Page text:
Triangles
Triangles, triangles, triangles. Get used to the word,
because triangles are the most common figure you will see and use
on SAT geometry items. Triangles are closed figures containing three
angles and three sides.
There are three important rules to know about triangles
on the SAT:
 The sum of the three angles in a triangle will always equal 180˚. You’ll use this fact so many times on the SAT, you may as well tattoo it to your inner eyelid right now.
 The longest side of a triangle is always opposite the largest angle; the secondlongest side is always opposite the secondlongest angle; and the shortest side is always opposite the shortest angle.
 No side of a triangle can be as large or larger than the sum of the other two sides.
If
you know that a triangle has sides of length 4 and 6, you know the third
side is smaller than 10 (since 6 + 4 = 10) and bigger than 2 (since
6 – 4 = 2).
Here are three different types of triangles:
Scalene triangles have no equal sides and
therefore no equal angles. There’s nothing very fiendish or clever
about them, so scalene triangles don’t get much play on the SAT.
Isosceles triangles have two equal sides,
which means they also have two equal angles (the little marks on
two of the sides and angles show that they are congruent,
or equal). Because two of the angles of an isosceles triangle are
equal and because all triangles contain exactly 180˚, if you
know the value of one of the two equal angles, you can figure out
the value of all the angles. Isosceles triangles appear in many
items on the SAT.
Equilateral triangles are a model of uniformity.
They have three equal sides and therefore three equal angles, and
the interior angles are always 60˚ (603
= 180).
The formula for the area of a triangle is .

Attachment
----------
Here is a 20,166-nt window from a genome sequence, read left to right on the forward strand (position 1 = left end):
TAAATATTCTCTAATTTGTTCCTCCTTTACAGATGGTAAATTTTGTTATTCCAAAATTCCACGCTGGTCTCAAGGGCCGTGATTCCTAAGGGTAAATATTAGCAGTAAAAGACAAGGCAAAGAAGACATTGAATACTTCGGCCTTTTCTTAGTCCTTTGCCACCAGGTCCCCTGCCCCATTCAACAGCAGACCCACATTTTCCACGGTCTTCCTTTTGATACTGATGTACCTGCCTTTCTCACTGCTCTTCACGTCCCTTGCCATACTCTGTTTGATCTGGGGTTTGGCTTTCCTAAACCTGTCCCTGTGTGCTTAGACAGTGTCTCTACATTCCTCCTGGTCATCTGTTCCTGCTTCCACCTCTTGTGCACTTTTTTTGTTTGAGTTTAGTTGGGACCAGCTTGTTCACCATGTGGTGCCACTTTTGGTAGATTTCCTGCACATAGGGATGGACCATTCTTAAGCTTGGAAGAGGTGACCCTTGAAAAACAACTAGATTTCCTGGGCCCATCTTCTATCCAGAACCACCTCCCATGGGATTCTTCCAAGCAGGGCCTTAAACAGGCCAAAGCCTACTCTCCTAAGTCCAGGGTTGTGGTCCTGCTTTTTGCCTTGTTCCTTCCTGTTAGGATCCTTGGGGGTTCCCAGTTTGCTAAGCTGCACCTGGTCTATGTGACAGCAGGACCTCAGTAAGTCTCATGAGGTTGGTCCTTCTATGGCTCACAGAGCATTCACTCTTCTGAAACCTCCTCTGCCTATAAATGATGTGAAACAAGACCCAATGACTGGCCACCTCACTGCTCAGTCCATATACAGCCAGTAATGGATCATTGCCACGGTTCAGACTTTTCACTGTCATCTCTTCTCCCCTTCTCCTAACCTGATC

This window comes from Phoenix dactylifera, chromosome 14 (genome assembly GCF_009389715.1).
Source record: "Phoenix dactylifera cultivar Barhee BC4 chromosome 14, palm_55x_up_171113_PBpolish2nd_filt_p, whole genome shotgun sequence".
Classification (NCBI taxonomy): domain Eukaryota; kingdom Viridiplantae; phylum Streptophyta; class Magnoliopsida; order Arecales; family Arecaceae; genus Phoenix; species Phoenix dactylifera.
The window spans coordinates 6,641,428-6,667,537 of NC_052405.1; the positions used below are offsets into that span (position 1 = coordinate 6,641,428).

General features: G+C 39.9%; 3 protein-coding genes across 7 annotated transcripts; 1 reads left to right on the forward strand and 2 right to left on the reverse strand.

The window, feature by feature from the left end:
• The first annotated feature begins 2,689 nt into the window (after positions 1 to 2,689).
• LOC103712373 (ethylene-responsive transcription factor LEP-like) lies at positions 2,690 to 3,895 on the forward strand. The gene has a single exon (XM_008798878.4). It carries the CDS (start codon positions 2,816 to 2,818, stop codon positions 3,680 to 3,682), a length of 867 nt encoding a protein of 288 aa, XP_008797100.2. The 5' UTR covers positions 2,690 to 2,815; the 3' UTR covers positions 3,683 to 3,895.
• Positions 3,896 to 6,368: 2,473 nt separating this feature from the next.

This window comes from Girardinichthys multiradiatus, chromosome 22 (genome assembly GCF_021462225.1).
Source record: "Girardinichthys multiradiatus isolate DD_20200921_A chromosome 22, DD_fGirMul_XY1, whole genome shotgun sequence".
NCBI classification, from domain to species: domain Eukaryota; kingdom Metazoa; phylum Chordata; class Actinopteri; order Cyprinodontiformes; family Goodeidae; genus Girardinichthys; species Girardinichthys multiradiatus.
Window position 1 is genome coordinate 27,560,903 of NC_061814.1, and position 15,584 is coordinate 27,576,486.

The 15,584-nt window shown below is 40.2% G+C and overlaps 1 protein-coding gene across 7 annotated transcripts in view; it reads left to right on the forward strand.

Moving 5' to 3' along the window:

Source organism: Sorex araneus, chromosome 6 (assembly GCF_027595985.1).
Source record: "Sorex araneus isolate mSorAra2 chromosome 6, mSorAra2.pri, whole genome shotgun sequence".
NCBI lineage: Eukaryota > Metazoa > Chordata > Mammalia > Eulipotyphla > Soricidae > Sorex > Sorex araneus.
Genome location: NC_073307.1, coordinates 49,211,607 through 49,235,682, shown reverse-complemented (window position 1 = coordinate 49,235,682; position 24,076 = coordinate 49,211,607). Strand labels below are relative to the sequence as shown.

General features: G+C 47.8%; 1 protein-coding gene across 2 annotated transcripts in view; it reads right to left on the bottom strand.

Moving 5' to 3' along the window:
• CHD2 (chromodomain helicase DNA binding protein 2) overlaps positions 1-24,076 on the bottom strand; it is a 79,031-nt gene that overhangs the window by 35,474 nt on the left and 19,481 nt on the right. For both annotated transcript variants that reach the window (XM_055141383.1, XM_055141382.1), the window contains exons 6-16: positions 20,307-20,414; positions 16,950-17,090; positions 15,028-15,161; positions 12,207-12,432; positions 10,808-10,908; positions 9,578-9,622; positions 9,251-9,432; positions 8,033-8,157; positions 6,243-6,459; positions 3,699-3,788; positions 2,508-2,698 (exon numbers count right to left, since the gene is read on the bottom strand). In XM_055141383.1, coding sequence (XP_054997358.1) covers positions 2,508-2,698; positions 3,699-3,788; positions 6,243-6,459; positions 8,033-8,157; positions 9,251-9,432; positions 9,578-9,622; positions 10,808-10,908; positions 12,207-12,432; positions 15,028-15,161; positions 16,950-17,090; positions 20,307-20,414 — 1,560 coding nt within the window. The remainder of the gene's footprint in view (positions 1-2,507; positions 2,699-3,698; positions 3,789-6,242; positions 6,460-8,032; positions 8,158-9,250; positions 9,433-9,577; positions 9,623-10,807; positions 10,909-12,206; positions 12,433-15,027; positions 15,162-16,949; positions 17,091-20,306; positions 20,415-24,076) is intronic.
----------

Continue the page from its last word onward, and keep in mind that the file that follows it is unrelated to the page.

You can use any side for the base, but once you pick a base, the
height has to be a line perpendicular to the base that extends up
to the third point of the triangle. On the scalene triangle, you
can see that the height is uneven inside the triangle.
Right Triangles and Pythagoras
A right triangle is a triangle with one 90˚
interior angle (called a right angle). Because the
angles of a triangle must total 180˚, the nonright angles in a right
triangle must add up to 90˚ (180 – 90 = 90). This means that the right
angle is always the largest angle in a right triangle. This also
means the side opposite the right angle, called the hypotenuse,
is the longest side in a right triangle. The Greek mathematician
Pythagoras figured out that if two sides of a right triangle were
known, the value of the third side could also be determined. Of
course you had to use his equation to do it:
a^{2} + b^{2} = c^{2},
where c is the hypotenuse.
Looking at the first triangle, if a =
3 and b = 4, we can determine what c equals.
This right triangle is called a 3:4:5 right triangle after
the length of the sides. Since all three sides are nice round numbers,
the SAT likes this right triangle. It also likes the two specialcase
right triangles shown below it, the 306090 right triangle and
the 454590 right triangle.
The 306090 triangle is actually half of an
equilateral triangle. If you imagine an equilateral triangle and
then cut it down the middle, you’ll end up with a 306090. As the
second figure shows, the ratio between the three sides is always
the same. The side opposite the 90˚ angle is always twice as long
as the side opposite the 30˚ angle. The side opposite to the 60˚
angle is always times as long as
the side opposite the 30˚ angle.
Learn these two specialcase right triangles by heart.
Tattoo them to your inner eyelid if you have any extra space.